Post-World War Two, The Salvation Army music scene had an air of optimism. Whilst some United Kingdom corps had benefitted from nearby service camps, most had suffered depletion. Getting back to normality must have been even more difficult in occupied countries. So, by and large, there was a renaissance which led a heady time for many bands. In Britain, radio was allocating generous time to brass banding which included The Salvation Army. Recordings recommenced, and improved travel made tour possibilities at home and overseas more widespread. Audiences were open to new ideas and band programmes were popular.
From a repertoire viewpoint, the Festival Series recommenced with new composers appearing on programmes and sheet music. Established names like George Marshall, Bramwell Coles and many others continued to produce, although at the start of the 1950s Erik Leidzén and Eric Ball were not contributing. The International Staff Bandmaster at the time, Major Bernard Adams, enthusiastically encouraged new writers. On the crest of renewal, the 1950s amassed a large store of 'immediate' music, much of which was capable of survival. During thet decade, both Eric Ball and Erik Leidzén returned with works like Sanctuary and Concertino for Band and Trombone respectively. Eric Ball's ground-breaking symphonic variations The Old Wells was followed by Ray Steadman-Allen's Go down, Moses. The eminent composer Ralph Vaughan Williams had penned Prelude on Three Welsh Hymn Tunes. These are just the tip of the iceberg!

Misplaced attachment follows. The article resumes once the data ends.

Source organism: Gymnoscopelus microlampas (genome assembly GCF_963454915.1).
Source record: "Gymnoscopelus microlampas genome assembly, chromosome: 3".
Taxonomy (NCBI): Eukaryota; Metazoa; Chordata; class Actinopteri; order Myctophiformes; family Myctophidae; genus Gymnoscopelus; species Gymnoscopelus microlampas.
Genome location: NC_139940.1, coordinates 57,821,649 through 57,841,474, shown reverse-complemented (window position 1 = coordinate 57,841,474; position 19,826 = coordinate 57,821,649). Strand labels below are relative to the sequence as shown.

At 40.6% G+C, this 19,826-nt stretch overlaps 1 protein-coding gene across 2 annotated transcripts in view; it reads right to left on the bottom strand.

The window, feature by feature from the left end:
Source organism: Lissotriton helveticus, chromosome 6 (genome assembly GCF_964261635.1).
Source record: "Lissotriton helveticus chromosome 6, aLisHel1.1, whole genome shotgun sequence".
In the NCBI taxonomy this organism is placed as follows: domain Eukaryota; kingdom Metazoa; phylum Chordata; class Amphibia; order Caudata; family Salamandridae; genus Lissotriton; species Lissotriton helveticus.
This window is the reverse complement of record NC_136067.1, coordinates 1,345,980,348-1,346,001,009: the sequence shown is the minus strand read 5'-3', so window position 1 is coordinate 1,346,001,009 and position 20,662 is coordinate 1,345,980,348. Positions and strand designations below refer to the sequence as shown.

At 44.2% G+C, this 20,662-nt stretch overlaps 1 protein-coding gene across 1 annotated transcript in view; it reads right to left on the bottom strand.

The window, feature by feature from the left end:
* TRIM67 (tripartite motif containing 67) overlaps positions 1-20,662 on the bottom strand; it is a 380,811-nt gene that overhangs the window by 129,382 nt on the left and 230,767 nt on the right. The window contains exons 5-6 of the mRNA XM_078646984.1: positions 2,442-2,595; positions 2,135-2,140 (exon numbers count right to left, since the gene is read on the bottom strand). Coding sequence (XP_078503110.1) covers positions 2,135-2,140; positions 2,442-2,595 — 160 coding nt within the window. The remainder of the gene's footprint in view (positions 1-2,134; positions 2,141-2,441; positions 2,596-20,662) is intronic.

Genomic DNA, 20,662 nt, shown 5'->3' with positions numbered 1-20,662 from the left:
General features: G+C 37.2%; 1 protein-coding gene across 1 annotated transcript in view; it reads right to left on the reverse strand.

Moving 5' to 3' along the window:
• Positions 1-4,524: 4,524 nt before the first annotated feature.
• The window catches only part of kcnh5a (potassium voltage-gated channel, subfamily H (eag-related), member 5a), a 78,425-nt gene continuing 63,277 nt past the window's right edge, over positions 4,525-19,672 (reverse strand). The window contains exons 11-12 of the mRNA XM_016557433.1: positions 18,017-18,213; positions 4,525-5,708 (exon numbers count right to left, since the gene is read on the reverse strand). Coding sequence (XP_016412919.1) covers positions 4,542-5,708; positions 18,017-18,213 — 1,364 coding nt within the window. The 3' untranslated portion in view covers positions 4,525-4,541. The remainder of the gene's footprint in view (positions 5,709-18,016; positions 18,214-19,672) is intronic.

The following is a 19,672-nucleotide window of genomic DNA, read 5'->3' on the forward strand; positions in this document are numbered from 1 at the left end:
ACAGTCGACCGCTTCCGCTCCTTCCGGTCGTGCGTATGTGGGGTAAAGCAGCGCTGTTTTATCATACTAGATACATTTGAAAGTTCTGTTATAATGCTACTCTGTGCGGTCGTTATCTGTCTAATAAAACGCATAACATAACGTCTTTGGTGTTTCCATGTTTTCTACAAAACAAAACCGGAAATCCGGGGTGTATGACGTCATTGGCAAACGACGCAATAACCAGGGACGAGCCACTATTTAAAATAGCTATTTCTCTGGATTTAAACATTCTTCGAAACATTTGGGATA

Dr. Stephen Cobb's problem of choice for this disc has been more of what to omit rather than what to include but he has come up with a good representation.
To purchase individual tracks from this album, please select your desired file type.